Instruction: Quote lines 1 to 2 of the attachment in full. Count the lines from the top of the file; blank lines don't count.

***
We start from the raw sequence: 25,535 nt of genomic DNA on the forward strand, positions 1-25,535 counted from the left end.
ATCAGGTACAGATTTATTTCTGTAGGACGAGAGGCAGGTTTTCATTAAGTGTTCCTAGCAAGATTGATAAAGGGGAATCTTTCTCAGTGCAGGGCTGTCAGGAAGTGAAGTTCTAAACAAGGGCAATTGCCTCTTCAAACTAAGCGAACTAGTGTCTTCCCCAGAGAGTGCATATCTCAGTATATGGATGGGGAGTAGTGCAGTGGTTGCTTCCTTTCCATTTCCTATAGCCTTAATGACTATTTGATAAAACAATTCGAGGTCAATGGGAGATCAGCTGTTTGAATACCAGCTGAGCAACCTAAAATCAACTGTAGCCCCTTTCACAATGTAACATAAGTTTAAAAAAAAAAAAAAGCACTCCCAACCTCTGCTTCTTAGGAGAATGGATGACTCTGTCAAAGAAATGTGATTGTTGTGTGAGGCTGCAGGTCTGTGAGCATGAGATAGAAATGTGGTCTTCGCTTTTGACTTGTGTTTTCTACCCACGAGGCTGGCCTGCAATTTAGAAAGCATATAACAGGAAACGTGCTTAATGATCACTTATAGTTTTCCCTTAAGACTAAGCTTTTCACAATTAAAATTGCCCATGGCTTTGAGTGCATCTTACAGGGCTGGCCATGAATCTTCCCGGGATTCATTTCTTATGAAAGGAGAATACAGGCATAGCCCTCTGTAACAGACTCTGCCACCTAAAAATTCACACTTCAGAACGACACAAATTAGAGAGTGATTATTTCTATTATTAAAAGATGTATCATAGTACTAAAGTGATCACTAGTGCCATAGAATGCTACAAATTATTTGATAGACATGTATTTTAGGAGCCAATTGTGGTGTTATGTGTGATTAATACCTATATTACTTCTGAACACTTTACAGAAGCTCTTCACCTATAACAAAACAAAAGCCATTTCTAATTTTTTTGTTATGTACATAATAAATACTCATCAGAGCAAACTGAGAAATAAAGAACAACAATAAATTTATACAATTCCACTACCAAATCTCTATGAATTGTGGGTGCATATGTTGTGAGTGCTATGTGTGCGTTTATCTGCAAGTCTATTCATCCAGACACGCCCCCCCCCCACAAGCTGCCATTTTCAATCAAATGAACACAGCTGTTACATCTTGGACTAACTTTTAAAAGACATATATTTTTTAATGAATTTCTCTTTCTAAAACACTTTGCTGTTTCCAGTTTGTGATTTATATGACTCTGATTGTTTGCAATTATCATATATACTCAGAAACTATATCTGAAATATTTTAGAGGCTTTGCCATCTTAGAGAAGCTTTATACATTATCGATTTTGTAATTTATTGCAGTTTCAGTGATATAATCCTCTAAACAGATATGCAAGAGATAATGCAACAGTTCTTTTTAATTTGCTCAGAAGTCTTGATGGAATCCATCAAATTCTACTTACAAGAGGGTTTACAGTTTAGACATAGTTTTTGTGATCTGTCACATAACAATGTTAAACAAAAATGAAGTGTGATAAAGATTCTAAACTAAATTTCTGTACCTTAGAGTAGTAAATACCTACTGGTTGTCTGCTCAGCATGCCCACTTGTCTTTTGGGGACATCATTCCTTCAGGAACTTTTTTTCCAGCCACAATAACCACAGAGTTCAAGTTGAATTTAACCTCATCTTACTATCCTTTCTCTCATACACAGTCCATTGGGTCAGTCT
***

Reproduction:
We start from the raw sequence: 25,535 nt of genomic DNA on the forward strand, positions 1-25,535 counted from the left end.
ATCAGGTACAGATTTATTTCTGTAGGACGAGAGGCAGGTTTTCATTAAGTGTTCCTAGCAAGATTGATAAAGGGGAATCTTTCTCAGTGCAGGGCTGTCAGGAAGTGAAGTTCTAAACAAGGGCAATTGCCTCTTCAAACTAAGCGAACTAGTGTCTTCCCCAGAGAGTGCATATCTCAGTATATGGATGGGGAGTAGTGCAGTGGTTGCTTCCTTTCCATTTCCTATAGCCTTAATGACTATTTGATAAAACAATTCGAGGTCAATGGGAGATCAGCTGTTTGAATACCAGCTGAGCAACCTAAAATCAACTGTAGCCCCTTTCACAATGTAACATAAGTTTAAAAAAAAAAAAAAGCACTCCCAACCTCTGCTTCTTAGGAGAATGGATGACTCTGTCAAAGAAATGTGATTGTTGTGTGAGGCTGCAGGTCTGTGAGCATGAGATAGAAATGTGGTCTTCGCTTTTGACTTGTGTTTTCTACCCACGAGGCTGGCCTGCAATTTAGAAAGCATATAACAGGAAACGTGCTTAATGATCACTTATAGTTTTCCCTTAAGACTAAGCTTTTCACAATTAAAATTGCCCATGGCTTTGAGTGCATCTTACAGGGCTGGCCATGAATCTTCCCGGGATTCATTTCTTATGAAAGGAGAATACAGGCATAGCCCTCTGTAACAGACTCTGCCACCTAAAAATTCACACTTCAGAACGACACAAATTAGAGAGTGATTATTTCTATTATTAAAAGATGTATCATAGTACTAAAGTGATCACTAGTGCCATAGAATGCTACAAATTATTTGATAGACATGTATTTTAGGAGCCAATTGTGGTGTTATGTGTGATTAATACCTATATTACTTCTGAACACTTTACAGAAGCTCTTCACCTATAACAAAACAAAAGCCATTTCTAATTTTTTTGTTATGTACATAATAAATACTCATCAGAGCAAACTGAGAAATAAAGAACAACAATAAATTTATACAATTCCACTACCAAATCTCTATGAATTGTGGGTGCATATGTTGTGAGTGCTATGTGTGCGTTTATCTGCAAGTCTATTCATCCAGACACGCCCCCCCCCCACAAGCTGCCATTTTCAATCAAATGAACACAGCTGTTACATCTTGGACTAACTTTTAAAAGACATATATTTTTTAATGAATTTCTCTTTCTAAAACACTTTGCTGTTTCCAGTTTGTGATTTATATGACTCTGATTGTTTGCAATTATCATATATACTCAGAAACTATATCTGAAATATTTTAGAGGCTTTGCCATCTTAGAGAAGCTTTATACATTATCGATTTTGTAATTTATTGCAGTTTCAGTGATATAATCCTCTAAACAGATATGCAAGAGATAATGCAACAGTTCTTTTTAATTTGCTCAGAAGTCTTGATGGAATCCATCAAATTCTACTTACAAGAGGGTTTACAGTTTAGACATAGTTTTTGTGATCTGTCACATAACAATGTTAAACAAAAATGAAGTGTGATAAAGATTCTAAACTAAATTTCTGTACCTTAGAGTAGTAAATACCTACTGGTTGTCTGCTCAGCATGCCCACTTGTCTTTTGGGGACATCATTCCTTCAGGAACTTTTTTTCCAGCCACAATAACCACAGAGTTCAAGTTGAATTTAACCTCATCTTACTATCCTTTCTCTCATACACAGTCCATTGGGTCAGTCT